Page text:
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Traveling with a Group – RV Caravanning

This Monday we continue our weekly topic about full time RV living. We’ll begin calling this series “Word of the Week”. This week’s word is “caravanning” and is all about traveling with a group!

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Our Experience

Over the last two months we’ve been traveling around the desert with friends, exploring parts of southern California and Arizona. This was our first time traveling in a group and we really enjoyed the bonds we created and the opportunity for new experiences.

We started out with four rigs in our caravan and are solo once again, as we all parted ways to continue on with our previous travel plans and routes for the year. It’s hard to say goodbye, but we are excited to head back to our hometown for a visit with family and friends and we look forward to meeting up again down the road.



There are many benefits of group travel and I think the most obvious and precious is the socialization. It can get pretty lonely out on the road sometimes. We’re naturally introverted and enjoy our alone time, but we can get lost in our own world and not hang out with other people for months at a time! It’s nice to reconnect with friends and spend some time really getting to know one another. Nomadic friendships can be brief and sporadic, so it’s nice to be able to learn more about one another over the course of a few weeks.

It’s also nice to have the added layer of security that caravanning offers. We have a support group, and wealth of different knowledge and resources should anyone break down, get stuck.. etc There is definitely strength in numbers and it can be an extra reassurance to fall asleep knowing friends are nearby. A lot of nomads organize caravans when traveling to unfamiliar areas, like Mexico and Alaska. Its great to experience these new places together and helps remove some of the anxiety of traveling alone in an unfamiliar landscape.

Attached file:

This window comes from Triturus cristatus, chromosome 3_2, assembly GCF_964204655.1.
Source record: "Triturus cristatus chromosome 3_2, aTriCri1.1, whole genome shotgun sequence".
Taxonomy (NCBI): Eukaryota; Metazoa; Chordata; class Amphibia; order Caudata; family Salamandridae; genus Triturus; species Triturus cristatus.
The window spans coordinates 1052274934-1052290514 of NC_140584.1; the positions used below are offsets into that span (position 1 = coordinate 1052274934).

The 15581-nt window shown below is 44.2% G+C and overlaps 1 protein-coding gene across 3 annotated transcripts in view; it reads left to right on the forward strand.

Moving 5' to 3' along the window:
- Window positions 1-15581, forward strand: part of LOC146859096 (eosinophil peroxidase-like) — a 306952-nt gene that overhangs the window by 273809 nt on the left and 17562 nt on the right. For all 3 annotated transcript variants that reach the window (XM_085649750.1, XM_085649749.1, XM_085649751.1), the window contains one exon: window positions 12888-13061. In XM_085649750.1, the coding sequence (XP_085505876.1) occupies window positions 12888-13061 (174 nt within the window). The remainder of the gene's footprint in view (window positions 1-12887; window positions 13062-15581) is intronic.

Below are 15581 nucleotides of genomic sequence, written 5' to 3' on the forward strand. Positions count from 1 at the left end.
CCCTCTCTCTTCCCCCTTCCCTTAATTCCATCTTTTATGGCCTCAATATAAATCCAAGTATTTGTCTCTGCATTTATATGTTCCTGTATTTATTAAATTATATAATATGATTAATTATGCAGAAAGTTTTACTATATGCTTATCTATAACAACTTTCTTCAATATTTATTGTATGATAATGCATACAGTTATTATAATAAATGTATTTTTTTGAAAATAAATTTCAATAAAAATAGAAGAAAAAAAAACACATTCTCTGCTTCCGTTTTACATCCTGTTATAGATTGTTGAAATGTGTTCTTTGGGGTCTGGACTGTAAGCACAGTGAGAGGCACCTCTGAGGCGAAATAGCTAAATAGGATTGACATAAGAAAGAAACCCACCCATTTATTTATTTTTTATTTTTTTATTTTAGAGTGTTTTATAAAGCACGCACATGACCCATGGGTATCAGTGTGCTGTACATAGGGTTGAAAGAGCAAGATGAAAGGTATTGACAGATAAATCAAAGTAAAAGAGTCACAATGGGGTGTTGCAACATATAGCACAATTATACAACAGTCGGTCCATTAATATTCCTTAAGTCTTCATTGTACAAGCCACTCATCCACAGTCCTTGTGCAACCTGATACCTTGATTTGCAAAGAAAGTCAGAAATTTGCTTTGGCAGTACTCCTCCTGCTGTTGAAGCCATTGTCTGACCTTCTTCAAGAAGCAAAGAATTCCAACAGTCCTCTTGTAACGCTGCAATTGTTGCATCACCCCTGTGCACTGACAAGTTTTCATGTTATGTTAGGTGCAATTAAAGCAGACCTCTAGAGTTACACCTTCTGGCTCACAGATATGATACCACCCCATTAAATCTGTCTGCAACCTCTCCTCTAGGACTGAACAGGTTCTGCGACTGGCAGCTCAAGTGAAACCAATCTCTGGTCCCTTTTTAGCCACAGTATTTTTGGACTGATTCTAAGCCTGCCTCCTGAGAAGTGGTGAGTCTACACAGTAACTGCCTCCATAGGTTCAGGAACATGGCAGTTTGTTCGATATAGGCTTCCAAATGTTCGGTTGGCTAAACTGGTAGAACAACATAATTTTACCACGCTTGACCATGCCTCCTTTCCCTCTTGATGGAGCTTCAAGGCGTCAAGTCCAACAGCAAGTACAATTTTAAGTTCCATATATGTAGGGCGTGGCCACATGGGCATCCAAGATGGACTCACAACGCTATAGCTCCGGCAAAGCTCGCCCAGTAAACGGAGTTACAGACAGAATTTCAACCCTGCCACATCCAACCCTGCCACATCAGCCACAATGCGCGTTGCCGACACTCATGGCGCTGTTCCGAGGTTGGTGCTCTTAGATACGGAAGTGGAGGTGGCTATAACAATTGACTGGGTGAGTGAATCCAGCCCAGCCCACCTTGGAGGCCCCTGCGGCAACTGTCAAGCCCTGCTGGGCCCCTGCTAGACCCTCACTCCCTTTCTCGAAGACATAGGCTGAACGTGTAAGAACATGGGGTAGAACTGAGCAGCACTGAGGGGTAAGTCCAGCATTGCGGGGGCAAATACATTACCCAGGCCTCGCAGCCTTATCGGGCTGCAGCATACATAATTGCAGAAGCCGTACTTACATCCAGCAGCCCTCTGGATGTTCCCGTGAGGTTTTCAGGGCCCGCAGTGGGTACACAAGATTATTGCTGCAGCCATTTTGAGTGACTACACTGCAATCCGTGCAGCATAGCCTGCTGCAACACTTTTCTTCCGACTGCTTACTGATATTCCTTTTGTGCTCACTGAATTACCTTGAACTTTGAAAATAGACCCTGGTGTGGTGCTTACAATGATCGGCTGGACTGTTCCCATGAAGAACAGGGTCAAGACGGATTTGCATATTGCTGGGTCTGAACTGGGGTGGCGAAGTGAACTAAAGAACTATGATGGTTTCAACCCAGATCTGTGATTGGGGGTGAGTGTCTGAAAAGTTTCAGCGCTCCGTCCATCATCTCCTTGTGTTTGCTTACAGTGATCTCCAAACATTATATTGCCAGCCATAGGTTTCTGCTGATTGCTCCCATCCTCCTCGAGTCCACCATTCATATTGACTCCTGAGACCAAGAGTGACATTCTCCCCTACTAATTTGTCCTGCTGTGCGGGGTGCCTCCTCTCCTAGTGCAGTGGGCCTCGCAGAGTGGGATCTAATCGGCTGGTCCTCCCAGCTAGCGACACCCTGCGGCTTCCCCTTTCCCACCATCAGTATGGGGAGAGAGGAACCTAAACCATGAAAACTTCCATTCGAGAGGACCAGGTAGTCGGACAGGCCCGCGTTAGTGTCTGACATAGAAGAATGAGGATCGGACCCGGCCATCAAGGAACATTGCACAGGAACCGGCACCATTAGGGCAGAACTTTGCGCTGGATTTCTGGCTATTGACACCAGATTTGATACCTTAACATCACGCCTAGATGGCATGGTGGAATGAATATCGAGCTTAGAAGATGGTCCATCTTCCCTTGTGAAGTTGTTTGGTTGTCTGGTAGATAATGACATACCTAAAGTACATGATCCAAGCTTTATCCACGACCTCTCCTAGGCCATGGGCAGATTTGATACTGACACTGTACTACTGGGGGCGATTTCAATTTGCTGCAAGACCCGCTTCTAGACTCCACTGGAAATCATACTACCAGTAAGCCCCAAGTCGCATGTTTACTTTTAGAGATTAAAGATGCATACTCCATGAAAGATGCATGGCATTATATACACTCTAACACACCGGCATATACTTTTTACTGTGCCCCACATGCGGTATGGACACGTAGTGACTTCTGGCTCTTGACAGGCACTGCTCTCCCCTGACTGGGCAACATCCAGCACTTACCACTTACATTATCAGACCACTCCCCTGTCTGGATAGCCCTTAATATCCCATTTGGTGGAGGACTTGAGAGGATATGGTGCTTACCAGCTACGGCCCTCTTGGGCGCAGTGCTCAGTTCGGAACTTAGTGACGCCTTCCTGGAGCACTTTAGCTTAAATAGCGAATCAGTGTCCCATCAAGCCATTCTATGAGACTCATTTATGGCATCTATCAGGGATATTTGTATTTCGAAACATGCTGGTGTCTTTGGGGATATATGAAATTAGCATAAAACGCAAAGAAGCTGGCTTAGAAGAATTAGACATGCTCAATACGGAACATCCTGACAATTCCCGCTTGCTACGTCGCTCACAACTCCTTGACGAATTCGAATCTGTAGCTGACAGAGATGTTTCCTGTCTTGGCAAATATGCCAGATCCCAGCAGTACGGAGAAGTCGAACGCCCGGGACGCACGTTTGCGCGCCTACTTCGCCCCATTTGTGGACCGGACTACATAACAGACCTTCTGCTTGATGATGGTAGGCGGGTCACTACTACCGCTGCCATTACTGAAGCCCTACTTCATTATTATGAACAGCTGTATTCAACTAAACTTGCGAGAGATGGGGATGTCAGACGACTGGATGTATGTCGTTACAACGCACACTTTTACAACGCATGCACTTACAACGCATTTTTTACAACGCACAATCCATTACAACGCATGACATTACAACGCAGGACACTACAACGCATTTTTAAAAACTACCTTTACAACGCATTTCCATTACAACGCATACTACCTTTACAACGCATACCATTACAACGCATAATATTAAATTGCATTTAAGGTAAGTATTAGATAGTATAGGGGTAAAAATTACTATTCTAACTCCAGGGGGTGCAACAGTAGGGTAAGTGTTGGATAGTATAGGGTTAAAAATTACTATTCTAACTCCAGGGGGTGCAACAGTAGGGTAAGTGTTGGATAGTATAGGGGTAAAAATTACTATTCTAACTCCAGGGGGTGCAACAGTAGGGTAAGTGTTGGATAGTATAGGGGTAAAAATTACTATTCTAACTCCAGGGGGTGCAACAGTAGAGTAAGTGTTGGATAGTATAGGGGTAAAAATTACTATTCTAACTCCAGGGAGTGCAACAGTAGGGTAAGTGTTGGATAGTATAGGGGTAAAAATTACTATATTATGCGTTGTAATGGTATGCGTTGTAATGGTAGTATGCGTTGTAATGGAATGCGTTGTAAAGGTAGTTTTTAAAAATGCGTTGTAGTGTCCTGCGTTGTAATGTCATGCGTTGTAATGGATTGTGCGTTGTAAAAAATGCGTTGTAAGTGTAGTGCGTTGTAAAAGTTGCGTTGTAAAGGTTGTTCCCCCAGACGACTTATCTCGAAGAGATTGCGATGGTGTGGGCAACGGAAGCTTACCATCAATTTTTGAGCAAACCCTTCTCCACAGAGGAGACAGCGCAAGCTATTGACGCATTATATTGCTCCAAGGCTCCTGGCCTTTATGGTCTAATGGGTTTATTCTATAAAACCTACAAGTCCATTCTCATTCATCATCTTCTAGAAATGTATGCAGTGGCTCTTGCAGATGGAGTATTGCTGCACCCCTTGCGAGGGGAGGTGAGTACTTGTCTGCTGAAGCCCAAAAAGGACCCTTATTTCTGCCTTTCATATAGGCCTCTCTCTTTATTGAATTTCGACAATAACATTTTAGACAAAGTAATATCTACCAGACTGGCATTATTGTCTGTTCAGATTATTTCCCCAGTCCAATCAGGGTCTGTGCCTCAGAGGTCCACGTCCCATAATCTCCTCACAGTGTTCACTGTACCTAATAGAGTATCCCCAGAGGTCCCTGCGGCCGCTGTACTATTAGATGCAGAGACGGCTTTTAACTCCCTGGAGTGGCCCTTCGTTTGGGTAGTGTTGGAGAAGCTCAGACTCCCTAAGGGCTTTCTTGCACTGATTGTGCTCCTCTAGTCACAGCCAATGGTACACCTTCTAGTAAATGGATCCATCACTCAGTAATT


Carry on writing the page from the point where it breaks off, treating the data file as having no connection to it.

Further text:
Caravanning can be really fun! It opened us up to new experiences that we might not have had if we were by ourselves! We went off-roading in the desert, explored a ghost town, had outdoor movie nights, potlucks and so much more! These activities are not typical for us and it was nice to change things up!



There are a few challenges to consider that are usually very minimal and just come with the territory of coordinating with a large group of individuals. It may be a little different than your typical travel style, but we found it rewarding and interesting to change things up.

We all have different schedules, budgets and preferences, so decisions can take a little longer to make, in order to accommodate everyone. This merely takes patience or one “take charge” individual willing to guide everyone in the right direction.You will also have to decide how to choose the locations you want to camp, we all had a general route in mind, so we just shared the research of different camping locations until we found something we liked.